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Family Law Software can calculate child support guideline amounts in 21 states.

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Question: How Do I Handle Derivative Social Security Benefits?

Answer: There are two categories of Social Security benefits received by children.

1. Social Security payments based on the parent's status. The parent must be disabled (the usual case); or retired and entitled to Social Security; or a parent who died after working long enough at a job where he paid Social Security taxes. The child must also be unmarried, 17 years old or younger, 18 or 19 if still a full-time high school student, or older than 18 if she has a disability that began before the age of 22.

For guideline purposes, these payments may or may not be included in income. Check your guideline statute. In Connecticut, for example, these payments are included in income for child support purposes.

If you want to show them as being counted for guideline purposes, they should be entered on the Income > Wage-like screen, on a write in line, and marked as nontaxable. This is because in any event they are not taxable to the parent.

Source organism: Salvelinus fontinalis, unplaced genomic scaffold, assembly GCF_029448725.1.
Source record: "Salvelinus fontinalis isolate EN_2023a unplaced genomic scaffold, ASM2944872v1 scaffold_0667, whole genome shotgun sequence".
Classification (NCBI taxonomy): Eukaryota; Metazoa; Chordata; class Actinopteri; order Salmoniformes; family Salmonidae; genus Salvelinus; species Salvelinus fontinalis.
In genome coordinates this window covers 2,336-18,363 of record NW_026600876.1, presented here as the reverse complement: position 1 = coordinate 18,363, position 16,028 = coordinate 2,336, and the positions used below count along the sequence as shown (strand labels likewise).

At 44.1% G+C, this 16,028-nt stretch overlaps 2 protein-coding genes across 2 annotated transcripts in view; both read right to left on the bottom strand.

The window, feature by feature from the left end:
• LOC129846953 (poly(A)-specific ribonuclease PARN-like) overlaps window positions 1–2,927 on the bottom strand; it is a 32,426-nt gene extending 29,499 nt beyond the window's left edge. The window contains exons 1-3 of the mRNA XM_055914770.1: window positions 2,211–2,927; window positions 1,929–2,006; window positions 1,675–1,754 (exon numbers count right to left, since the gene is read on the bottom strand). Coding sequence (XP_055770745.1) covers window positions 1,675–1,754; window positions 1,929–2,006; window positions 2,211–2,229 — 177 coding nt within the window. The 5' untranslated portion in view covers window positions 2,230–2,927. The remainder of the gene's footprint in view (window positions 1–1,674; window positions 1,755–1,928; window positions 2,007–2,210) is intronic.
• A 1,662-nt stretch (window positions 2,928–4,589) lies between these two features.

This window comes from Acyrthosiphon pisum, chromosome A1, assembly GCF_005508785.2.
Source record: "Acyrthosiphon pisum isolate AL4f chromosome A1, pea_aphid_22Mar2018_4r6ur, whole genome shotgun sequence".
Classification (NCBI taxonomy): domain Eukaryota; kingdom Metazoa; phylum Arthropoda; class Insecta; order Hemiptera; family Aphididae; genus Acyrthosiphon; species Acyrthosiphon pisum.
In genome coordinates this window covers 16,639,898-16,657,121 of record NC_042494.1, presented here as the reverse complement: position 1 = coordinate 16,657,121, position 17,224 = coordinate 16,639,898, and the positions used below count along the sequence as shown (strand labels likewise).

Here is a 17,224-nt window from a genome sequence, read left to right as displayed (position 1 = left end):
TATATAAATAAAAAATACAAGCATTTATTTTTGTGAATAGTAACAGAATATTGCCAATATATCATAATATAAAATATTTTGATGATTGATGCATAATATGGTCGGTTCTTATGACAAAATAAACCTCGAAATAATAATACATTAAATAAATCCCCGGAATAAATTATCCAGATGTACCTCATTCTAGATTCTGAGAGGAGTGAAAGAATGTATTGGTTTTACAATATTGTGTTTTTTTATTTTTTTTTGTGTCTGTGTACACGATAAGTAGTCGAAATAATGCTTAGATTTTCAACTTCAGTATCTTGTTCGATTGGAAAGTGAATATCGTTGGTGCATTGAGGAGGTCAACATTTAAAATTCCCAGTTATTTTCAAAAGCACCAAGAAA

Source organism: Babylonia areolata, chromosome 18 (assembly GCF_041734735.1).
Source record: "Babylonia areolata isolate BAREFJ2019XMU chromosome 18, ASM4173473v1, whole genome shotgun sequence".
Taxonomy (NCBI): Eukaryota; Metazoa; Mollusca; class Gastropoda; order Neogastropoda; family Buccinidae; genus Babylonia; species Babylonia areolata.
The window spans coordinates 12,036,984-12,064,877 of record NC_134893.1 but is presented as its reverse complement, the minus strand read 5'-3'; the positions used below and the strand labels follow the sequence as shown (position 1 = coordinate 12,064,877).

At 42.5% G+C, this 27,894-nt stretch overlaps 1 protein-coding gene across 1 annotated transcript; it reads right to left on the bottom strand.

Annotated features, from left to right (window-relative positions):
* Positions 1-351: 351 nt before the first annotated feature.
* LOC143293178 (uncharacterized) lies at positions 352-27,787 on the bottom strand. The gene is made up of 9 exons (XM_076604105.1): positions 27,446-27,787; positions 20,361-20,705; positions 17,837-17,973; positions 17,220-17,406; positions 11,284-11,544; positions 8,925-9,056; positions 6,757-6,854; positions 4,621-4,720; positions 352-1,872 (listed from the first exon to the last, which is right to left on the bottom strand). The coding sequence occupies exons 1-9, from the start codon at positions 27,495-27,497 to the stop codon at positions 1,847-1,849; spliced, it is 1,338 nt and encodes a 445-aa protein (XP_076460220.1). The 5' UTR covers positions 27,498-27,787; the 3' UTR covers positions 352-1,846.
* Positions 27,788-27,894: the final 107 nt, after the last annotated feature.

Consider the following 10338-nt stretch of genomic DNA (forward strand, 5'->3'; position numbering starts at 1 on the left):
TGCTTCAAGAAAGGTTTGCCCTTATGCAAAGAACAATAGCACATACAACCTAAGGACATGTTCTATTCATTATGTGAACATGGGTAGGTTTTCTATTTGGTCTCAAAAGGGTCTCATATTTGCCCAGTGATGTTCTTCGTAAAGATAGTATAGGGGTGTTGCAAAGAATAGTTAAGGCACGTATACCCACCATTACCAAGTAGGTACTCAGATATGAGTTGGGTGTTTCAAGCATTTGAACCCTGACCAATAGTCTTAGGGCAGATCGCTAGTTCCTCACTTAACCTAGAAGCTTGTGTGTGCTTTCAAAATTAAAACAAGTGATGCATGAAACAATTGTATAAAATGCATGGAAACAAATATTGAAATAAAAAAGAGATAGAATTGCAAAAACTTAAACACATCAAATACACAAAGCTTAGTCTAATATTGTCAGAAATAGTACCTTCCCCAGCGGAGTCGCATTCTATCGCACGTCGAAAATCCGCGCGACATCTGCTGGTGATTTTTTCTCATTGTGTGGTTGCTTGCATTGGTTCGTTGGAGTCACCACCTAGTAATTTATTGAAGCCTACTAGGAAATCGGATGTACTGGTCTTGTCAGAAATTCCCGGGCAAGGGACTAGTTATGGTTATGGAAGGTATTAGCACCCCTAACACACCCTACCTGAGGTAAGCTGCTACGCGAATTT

For tax purposes, these are included in the income of the child, not the parent. Relatively few children have enough other income that this income becomes taxable.

If you do *not* want the derivative Social Security payments to be counted for guideline purposes, the amount should be entered into the software on the Income > Wage-like screen as "Public assistance," which is not taxable and not included as income for child support purposes.

Either way, this entry will carry to the state's financial affidavit.

The state of Connecticut has a special adjustment for these payments. For Connecticut child support guideline purposes, the amount should be entered on Children > Social Security, in the column of the non-custodial parent, but only if the non-custodial parent is the one injured or retired and it is the custodial parent who receives the payment. In this case, this amount will reduce the child support payment on a dollar-for-dollar basis.

2. SSI payments. A child can receive payments in his own right from the Social Security administration

In order for a child to qualify for SSI payments, the child must be from a family with low income and limited resources. The child must also have a physical or mental condition resulting in "marked and severe functional limitations." These conditions must last at least 12 months or eventually lead to death. SSI is not taxable.

SSI income typically is NOT included in income for child support purposes.

As such, it should be entered into the software on the Income > Non-Wage Income screen as "Public assistance," which is not taxable and not included as income for child support purposes.

This entry will also carry to the state's financial affidavit.


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